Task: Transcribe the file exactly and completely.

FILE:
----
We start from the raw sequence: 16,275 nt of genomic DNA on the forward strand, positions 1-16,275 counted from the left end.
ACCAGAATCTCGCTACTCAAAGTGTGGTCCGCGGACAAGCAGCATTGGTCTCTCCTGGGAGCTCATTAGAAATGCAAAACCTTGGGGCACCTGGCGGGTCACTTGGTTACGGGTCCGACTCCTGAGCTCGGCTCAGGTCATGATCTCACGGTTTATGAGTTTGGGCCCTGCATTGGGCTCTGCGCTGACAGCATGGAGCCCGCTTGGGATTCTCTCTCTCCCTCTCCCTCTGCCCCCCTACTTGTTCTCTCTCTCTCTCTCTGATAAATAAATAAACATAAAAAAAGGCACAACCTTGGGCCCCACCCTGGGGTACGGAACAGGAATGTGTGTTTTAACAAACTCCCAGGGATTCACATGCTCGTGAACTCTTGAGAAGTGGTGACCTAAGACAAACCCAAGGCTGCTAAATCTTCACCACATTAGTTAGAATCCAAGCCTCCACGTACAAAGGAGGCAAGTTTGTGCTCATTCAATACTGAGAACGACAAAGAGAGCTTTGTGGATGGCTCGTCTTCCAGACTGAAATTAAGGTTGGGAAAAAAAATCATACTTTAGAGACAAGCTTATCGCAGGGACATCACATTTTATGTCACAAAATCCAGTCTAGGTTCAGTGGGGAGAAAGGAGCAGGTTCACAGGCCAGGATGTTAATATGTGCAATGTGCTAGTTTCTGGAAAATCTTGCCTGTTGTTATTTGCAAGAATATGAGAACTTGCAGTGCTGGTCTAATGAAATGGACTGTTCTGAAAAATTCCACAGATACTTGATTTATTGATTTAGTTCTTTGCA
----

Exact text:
We start from the raw sequence: 16,275 nt of genomic DNA on the forward strand, positions 1-16,275 counted from the left end.
ACCAGAATCTCGCTACTCAAAGTGTGGTCCGCGGACAAGCAGCATTGGTCTCTCCTGGGAGCTCATTAGAAATGCAAAACCTTGGGGCACCTGGCGGGTCACTTGGTTACGGGTCCGACTCCTGAGCTCGGCTCAGGTCATGATCTCACGGTTTATGAGTTTGGGCCCTGCATTGGGCTCTGCGCTGACAGCATGGAGCCCGCTTGGGATTCTCTCTCTCCCTCTCCCTCTGCCCCCCTACTTGTTCTCTCTCTCTCTCTCTGATAAATAAATAAACATAAAAAAAGGCACAACCTTGGGCCCCACCCTGGGGTACGGAACAGGAATGTGTGTTTTAACAAACTCCCAGGGATTCACATGCTCGTGAACTCTTGAGAAGTGGTGACCTAAGACAAACCCAAGGCTGCTAAATCTTCACCACATTAGTTAGAATCCAAGCCTCCACGTACAAAGGAGGCAAGTTTGTGCTCATTCAATACTGAGAACGACAAAGAGAGCTTTGTGGATGGCTCGTCTTCCAGACTGAAATTAAGGTTGGGAAAAAAAATCATACTTTAGAGACAAGCTTATCGCAGGGACATCACATTTTATGTCACAAAATCCAGTCTAGGTTCAGTGGGGAGAAAGGAGCAGGTTCACAGGCCAGGATGTTAATATGTGCAATGTGCTAGTTTCTGGAAAATCTTGCCTGTTGTTATTTGCAAGAATATGAGAACTTGCAGTGCTGGTCTAATGAAATGGACTGTTCTGAAAAATTCCACAGATACTTGATTTATTGATTTAGTTCTTTGCA